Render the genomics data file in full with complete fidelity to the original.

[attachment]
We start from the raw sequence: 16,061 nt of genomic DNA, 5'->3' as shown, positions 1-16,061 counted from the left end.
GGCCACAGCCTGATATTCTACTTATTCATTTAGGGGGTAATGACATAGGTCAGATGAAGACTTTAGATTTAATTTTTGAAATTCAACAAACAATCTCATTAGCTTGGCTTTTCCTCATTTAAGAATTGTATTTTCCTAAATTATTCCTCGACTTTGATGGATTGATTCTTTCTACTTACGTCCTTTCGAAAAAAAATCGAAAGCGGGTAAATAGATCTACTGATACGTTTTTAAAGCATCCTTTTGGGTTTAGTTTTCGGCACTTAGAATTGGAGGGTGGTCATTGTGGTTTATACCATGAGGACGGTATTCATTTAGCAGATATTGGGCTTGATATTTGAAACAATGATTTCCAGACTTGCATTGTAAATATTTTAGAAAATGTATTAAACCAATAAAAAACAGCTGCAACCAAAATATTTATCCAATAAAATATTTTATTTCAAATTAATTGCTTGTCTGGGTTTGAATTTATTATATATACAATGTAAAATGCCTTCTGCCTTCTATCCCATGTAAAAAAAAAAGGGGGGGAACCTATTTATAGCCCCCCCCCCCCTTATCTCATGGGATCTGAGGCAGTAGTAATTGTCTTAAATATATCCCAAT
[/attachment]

We start from the raw sequence: 16,061 nt of genomic DNA, 5'->3' as shown, positions 1-16,061 counted from the left end.
GGCCACAGCCTGATATTCTACTTATTCATTTAGGGGGTAATGACATAGGTCAGATGAAGACTTTAGATTTAATTTTTGAAATTCAACAAACAATCTCATTAGCTTGGCTTTTCCTCATTTAAGAATTGTATTTTCCTAAATTATTCCTCGACTTTGATGGATTGATTCTTTCTACTTACGTCCTTTCGAAAAAAAATCGAAAGCGGGTAAATAGATCTACTGATACGTTTTTAAAGCATCCTTTTGGGTTTAGTTTTCGGCACTTAGAATTGGAGGGTGGTCATTGTGGTTTATACCATGAGGACGGTATTCATTTAGCAGATATTGGGCTTGATATTTGAAACAATGATTTCCAGACTTGCATTGTAAATATTTTAGAAAATGTATTAAACCAATAAAAAACAGCTGCAACCAAAATATTTATCCAATAAAATATTTTATTTCAAATTAATTGCTTGTCTGGGTTTGAATTTATTATATATACAATGTAAAATGCCTTCTGCCTTCTATCCCATGTAAAAAAAAAAGGGGGGGAACCTATTTATAGCCCCCCCCCCCCTTATCTCATGGGATCTGAGGCAGTAGTAATTGTCTTAAATATATCCCAAT